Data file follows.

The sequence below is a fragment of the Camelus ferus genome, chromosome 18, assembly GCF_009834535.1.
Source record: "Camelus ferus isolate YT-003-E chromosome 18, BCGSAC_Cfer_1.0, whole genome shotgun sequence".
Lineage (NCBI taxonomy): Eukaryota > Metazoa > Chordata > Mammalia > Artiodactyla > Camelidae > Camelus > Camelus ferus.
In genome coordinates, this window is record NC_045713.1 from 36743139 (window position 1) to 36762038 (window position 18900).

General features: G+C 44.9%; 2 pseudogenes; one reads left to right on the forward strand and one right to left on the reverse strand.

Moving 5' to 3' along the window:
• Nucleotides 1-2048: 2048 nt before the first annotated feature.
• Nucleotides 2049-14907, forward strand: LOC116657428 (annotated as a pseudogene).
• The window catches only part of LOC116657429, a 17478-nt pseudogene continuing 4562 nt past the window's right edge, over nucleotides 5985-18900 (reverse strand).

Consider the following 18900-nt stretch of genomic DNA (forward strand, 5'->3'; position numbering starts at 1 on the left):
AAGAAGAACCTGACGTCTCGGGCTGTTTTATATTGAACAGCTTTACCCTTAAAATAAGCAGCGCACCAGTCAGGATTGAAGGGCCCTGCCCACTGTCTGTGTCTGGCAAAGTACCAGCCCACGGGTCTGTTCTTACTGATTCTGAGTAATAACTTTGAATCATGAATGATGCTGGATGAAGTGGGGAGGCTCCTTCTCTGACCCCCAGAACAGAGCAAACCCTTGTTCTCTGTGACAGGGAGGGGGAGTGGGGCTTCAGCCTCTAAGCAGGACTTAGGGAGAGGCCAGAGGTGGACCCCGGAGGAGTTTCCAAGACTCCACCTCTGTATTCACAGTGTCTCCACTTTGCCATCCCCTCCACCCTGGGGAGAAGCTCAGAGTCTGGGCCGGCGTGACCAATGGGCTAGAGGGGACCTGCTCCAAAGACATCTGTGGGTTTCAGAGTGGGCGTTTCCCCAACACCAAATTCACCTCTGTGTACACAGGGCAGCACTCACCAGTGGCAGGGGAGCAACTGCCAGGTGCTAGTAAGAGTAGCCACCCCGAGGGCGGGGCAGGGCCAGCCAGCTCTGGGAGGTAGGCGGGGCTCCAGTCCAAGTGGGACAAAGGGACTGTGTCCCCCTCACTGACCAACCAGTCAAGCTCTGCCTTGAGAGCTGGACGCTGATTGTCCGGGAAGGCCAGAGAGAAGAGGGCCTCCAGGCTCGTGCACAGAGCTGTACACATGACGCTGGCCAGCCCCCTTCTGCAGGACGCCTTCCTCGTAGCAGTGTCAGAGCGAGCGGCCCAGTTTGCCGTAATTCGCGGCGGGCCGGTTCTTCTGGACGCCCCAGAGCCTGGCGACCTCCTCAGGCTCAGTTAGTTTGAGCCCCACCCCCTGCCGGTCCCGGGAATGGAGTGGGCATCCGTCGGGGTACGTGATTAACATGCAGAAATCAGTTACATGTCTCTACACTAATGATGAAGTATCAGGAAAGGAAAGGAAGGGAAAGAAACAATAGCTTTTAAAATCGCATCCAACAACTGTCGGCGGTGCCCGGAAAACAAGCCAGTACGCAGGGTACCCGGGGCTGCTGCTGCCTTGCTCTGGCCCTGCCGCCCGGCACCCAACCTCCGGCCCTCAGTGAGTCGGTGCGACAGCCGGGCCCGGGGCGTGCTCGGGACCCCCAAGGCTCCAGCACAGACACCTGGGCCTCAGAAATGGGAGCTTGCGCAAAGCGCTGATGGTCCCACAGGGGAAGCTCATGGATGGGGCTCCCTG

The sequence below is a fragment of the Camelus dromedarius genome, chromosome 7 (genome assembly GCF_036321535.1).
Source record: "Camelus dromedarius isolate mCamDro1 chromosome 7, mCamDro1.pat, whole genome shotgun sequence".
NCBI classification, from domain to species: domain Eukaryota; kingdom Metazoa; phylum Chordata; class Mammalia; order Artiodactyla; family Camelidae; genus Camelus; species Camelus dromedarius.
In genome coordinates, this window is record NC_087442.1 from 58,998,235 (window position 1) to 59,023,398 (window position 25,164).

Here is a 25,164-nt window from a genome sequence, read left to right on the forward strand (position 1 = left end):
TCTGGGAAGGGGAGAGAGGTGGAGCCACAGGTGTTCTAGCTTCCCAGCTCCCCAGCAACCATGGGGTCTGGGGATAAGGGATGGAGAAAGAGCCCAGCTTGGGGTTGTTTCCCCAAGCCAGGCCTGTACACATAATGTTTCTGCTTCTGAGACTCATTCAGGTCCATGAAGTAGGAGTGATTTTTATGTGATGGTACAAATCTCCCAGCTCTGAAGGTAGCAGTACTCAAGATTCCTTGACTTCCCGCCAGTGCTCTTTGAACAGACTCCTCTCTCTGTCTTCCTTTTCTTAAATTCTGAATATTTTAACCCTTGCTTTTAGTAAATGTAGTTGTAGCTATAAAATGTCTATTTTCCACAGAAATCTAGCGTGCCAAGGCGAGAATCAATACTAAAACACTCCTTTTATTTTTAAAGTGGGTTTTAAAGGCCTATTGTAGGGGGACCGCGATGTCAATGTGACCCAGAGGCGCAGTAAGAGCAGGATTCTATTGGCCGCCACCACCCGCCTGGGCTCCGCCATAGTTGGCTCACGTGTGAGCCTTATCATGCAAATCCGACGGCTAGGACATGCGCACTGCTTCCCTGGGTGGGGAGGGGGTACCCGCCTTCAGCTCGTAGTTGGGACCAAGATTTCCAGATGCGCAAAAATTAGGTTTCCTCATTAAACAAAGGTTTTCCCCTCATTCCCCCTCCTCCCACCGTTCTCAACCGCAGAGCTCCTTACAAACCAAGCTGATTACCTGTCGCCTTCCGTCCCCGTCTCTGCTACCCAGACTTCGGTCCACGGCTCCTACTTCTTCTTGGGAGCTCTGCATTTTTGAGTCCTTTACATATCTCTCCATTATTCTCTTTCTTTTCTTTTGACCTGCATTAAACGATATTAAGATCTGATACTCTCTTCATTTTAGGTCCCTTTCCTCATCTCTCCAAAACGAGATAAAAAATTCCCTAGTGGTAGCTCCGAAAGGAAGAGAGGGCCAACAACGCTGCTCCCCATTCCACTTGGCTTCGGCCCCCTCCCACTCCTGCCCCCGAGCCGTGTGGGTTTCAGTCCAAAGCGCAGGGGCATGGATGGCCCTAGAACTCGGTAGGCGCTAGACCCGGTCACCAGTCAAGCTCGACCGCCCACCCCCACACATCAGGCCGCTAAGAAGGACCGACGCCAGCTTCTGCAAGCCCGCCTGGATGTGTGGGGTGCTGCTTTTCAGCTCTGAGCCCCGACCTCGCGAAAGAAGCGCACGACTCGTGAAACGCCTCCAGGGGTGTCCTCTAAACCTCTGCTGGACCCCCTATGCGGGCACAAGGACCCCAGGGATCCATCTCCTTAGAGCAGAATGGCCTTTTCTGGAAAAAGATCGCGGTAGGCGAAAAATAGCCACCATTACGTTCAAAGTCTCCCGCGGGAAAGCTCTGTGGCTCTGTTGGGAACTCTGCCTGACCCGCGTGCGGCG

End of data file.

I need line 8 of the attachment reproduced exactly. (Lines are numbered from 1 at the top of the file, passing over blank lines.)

• Nucleotides 2049-14907, forward strand: LOC116657428 (annotated as a pseudogene).